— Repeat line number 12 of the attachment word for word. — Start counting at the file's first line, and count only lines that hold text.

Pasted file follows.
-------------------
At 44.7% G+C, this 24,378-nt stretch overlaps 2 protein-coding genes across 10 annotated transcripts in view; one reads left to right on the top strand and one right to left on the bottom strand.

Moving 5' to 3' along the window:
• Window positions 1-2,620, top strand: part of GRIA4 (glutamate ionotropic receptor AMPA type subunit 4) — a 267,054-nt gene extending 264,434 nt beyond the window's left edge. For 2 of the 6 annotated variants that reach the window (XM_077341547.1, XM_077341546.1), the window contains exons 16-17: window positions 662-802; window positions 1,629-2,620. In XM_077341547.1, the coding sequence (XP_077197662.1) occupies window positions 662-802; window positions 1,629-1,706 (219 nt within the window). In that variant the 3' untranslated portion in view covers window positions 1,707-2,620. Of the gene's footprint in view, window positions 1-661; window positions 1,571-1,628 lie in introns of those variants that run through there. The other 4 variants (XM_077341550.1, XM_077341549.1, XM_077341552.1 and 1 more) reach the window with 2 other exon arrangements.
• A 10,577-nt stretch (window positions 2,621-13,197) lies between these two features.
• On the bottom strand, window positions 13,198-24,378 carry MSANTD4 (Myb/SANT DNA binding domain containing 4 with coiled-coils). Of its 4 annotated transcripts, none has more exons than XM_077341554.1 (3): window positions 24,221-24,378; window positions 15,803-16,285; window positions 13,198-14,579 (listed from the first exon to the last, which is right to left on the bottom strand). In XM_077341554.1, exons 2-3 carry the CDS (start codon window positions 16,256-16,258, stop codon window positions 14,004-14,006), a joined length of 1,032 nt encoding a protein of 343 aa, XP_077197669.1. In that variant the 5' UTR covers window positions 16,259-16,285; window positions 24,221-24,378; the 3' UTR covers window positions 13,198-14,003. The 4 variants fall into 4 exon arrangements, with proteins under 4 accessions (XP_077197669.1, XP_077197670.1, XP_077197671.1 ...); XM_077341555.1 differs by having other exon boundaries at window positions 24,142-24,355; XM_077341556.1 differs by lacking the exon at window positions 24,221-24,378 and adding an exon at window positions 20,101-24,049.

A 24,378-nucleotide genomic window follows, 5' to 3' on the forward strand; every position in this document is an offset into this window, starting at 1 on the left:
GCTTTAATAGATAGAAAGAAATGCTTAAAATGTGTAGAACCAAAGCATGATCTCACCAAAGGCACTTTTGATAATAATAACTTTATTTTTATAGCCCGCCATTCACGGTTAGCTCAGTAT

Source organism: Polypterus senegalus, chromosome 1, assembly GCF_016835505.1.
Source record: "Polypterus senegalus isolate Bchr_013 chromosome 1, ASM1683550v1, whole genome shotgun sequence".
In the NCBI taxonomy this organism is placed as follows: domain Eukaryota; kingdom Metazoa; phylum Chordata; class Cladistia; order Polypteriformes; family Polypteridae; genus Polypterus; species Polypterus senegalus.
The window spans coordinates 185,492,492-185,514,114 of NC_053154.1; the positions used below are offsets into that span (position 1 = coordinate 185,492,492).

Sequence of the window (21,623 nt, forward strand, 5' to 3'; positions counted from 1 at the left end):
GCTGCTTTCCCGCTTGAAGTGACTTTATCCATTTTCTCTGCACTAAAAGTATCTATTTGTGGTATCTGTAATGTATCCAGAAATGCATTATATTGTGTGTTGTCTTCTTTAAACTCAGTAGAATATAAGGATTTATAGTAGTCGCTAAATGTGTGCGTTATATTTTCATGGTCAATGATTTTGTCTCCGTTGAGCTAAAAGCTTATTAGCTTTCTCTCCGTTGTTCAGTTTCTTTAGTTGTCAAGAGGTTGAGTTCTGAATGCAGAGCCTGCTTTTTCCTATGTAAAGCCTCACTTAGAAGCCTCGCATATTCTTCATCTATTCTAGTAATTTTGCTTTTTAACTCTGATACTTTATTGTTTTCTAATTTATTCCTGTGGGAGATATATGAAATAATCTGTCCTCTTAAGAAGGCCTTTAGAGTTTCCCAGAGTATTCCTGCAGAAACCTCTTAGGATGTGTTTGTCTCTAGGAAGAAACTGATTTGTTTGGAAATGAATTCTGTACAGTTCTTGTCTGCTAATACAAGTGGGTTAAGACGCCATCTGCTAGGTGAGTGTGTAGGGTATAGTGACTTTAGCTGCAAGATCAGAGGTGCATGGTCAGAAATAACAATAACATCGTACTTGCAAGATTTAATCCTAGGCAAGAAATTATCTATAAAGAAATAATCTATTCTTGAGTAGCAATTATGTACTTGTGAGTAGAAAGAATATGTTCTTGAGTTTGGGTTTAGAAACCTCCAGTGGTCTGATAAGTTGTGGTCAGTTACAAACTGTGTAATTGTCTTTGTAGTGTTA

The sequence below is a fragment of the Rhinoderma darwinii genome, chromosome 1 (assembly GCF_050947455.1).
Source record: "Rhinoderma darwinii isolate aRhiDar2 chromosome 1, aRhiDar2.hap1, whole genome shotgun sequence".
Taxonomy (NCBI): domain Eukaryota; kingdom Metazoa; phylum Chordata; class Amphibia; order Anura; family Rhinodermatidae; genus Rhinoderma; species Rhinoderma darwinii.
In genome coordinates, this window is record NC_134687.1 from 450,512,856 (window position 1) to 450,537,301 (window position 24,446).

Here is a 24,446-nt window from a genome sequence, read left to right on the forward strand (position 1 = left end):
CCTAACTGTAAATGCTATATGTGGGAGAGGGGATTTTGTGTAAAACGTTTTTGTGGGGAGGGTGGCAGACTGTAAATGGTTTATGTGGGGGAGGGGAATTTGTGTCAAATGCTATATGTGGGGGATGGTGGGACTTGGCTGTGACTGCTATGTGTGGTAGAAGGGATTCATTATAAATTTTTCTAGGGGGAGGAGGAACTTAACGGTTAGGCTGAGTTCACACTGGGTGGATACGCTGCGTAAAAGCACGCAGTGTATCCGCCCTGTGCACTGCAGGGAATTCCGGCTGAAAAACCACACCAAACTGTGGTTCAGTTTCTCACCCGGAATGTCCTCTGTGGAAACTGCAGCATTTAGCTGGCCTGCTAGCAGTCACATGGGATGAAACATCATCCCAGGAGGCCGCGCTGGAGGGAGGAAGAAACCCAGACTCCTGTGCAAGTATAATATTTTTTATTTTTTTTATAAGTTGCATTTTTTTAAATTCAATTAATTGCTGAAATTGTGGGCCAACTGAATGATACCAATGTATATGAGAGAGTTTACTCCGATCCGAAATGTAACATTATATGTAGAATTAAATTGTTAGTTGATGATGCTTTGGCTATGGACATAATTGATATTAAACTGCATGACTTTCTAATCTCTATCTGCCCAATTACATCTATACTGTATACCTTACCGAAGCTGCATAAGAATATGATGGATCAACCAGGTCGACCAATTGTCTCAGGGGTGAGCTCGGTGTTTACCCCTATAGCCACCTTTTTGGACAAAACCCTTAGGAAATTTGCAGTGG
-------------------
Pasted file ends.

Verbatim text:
Sequence of the window (21,623 nt, forward strand, 5' to 3'; positions counted from 1 at the left end):